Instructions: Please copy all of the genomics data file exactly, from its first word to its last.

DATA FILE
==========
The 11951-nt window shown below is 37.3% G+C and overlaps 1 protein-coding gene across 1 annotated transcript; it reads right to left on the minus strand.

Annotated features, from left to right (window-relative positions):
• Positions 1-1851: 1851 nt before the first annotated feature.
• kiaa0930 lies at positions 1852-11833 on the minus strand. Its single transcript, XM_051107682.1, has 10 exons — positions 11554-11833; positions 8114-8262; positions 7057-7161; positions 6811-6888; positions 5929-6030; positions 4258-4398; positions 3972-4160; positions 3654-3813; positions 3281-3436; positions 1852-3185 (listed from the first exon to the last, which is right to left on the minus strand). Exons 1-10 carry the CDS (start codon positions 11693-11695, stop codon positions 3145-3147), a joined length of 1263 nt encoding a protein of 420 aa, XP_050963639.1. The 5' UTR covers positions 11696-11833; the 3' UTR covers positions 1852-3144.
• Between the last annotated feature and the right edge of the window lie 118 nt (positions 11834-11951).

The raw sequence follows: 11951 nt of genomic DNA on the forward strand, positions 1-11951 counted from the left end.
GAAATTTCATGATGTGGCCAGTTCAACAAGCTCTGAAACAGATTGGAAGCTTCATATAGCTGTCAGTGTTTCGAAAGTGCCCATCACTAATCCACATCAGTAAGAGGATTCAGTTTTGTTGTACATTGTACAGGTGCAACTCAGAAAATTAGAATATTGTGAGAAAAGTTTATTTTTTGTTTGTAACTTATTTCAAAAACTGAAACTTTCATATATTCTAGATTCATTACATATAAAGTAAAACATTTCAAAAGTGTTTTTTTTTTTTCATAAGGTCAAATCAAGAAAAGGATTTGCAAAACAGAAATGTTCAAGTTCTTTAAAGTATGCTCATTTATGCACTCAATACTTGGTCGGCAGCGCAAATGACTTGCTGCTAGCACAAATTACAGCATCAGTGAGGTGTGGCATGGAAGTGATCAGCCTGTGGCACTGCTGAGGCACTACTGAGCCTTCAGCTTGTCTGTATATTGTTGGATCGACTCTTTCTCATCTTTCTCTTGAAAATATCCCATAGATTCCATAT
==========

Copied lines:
The 11951-nt window shown below is 37.3% G+C and overlaps 1 protein-coding gene across 1 annotated transcript; it reads right to left on the minus strand.

Annotated features, from left to right (window-relative positions):
• Positions 1-1851: 1851 nt before the first annotated feature.
• kiaa0930 lies at positions 1852-11833 on the minus strand. Its single transcript, XM_051107682.1, has 10 exons — positions 11554-11833; positions 8114-8262; positions 7057-7161; positions 6811-6888; positions 5929-6030; positions 4258-4398; positions 3972-4160; positions 3654-3813; positions 3281-3436; positions 1852-3185 (listed from the first exon to the last, which is right to left on the minus strand). Exons 1-10 carry the CDS (start codon positions 11693-11695, stop codon positions 3145-3147), a joined length of 1263 nt encoding a protein of 420 aa, XP_050963639.1. The 5' UTR covers positions 11696-11833; the 3' UTR covers positions 1852-3144.
• Between the last annotated feature and the right edge of the window lie 118 nt (positions 11834-11951).

The raw sequence follows: 11951 nt of genomic DNA on the forward strand, positions 1-11951 counted from the left end.
GAAATTTCATGATGTGGCCAGTTCAACAAGCTCTGAAACAGATTGGAAGCTTCATATAGCTGTCAGTGTTTCGAAAGTGCCCATCACTAATCCACATCAGTAAGAGGATTCAGTTTTGTTGTACATTGTACAGGTGCAACTCAGAAAATTAGAATATTGTGAGAAAAGTTTATTTTTTGTTTGTAACTTATTTCAAAAACTGAAACTTTCATATATTCTAGATTCATTACATATAAAGTAAAACATTTCAAAAGTGTTTTTTTTTTTTCATAAGGTCAAATCAAGAAAAGGATTTGCAAAACAGAAATGTTCAAGTTCTTTAAAGTATGCTCATTTATGCACTCAATACTTGGTCGGCAGCGCAAATGACTTGCTGCTAGCACAAATTACAGCATCAGTGAGGTGTGGCATGGAAGTGATCAGCCTGTGGCACTGCTGAGGCACTACTGAGCCTTCAGCTTGTCTGTATATTGTTGGATCGACTCTTTCTCATCTTTCTCTTGAAAATATCCCATAGATTCCATAT